On February 27, the GM-appointed Opel management announced that GM is willing to transform Opel into an European corporation and to sell 50% of its capital stock. National and regional governments in Germany and in other countries where Opel plants are located have signalled that theiy are interested to become stakeholders in a new, European Opel firm, the same goes for the Association of European Opel Dealers. But they will only do so if New Opel will be independent and GM’s role will be limited to a minority stake.

Pars pro Toto

The case of GM/Opel demonstrates that even within a “globalized”, transnational corporation “things are not the same everywhere.” And, of course, the same is true for the world economy – under both “boom” and “bust” conditions. During the past 15 years or so, globalization has not been the “great equalizer”: While some economies were shrinking, others were growing stronger. And the current international economic-financial crisis is not indiscriminately flattening out macroeconomic and manufacturing disparities across the globe.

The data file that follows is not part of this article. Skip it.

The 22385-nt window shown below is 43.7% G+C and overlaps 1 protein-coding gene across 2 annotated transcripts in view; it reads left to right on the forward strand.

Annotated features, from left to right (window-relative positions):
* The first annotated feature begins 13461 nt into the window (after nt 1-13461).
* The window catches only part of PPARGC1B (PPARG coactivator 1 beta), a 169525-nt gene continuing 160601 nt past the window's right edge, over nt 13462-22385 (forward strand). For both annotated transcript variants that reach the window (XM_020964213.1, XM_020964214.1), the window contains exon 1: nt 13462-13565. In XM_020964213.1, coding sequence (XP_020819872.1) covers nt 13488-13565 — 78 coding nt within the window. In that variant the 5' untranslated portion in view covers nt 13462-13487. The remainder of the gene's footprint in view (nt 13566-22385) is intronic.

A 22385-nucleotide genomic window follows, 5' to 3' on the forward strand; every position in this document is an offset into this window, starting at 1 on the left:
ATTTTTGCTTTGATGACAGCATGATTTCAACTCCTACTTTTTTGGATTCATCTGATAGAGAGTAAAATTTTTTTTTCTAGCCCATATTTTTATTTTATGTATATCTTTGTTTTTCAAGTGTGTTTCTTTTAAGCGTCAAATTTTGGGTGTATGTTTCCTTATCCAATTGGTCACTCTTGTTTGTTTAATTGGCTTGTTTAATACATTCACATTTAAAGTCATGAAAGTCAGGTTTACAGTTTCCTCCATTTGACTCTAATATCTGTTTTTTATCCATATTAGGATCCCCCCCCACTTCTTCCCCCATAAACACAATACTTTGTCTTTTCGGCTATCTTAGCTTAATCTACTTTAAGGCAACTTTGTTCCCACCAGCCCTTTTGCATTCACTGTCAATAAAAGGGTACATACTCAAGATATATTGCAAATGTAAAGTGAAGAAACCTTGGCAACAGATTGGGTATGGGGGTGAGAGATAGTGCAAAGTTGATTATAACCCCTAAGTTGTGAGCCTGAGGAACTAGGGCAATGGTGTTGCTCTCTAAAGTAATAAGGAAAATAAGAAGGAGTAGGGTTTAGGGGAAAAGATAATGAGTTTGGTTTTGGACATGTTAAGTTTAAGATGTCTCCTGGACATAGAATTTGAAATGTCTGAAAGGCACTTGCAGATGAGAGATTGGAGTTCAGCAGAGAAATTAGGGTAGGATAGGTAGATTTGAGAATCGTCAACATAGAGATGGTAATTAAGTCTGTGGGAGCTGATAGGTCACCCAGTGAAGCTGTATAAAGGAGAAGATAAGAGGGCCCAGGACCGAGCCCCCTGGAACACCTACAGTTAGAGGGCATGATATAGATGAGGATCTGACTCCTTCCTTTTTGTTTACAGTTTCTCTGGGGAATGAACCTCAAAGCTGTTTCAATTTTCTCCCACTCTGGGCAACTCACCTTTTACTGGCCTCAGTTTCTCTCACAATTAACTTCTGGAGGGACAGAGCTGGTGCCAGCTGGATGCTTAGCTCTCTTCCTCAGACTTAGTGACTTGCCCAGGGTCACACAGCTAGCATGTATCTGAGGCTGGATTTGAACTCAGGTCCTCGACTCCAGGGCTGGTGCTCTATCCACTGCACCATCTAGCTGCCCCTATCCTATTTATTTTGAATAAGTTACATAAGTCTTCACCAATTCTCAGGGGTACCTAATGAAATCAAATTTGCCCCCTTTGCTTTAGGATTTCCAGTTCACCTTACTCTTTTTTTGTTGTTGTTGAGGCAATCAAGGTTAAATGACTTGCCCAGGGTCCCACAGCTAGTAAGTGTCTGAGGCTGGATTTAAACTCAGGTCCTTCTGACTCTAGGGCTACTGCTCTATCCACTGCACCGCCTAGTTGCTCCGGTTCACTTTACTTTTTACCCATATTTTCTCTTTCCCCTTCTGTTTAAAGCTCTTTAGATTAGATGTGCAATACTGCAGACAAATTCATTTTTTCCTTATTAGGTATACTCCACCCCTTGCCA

This should be taken into account when looking at the Anglo-American and European media lumping together the quite different conditions of leading economies across the globe. According to the media narrative, the crisis is a priori a global one, allgedly “erupting” simultanously all over the world. No place to run, no place to hide. To squash simmering doubts, a daily staccato of economic horror news from all corners of the globe is being spread around. Happily, we are being told, the Obama administration in the United States has taken the lead against the global economic by taking “aggressive actions” to stimulate the American economy and to consolidate the US financial system.

Of course, the narrative of an a-priori “global crisis” is an attempt to deflect from the actual origins and causes of the crisis in the United States. This is the attempt to protect the “US stewardship for the global economy,” as Admiral Denis Blair, the new Director of National Intelligence (DNI) put it on February 13. And it is an attempt to line up the rest of the world behind a blurred and misguided “stimulus” policy in Washington.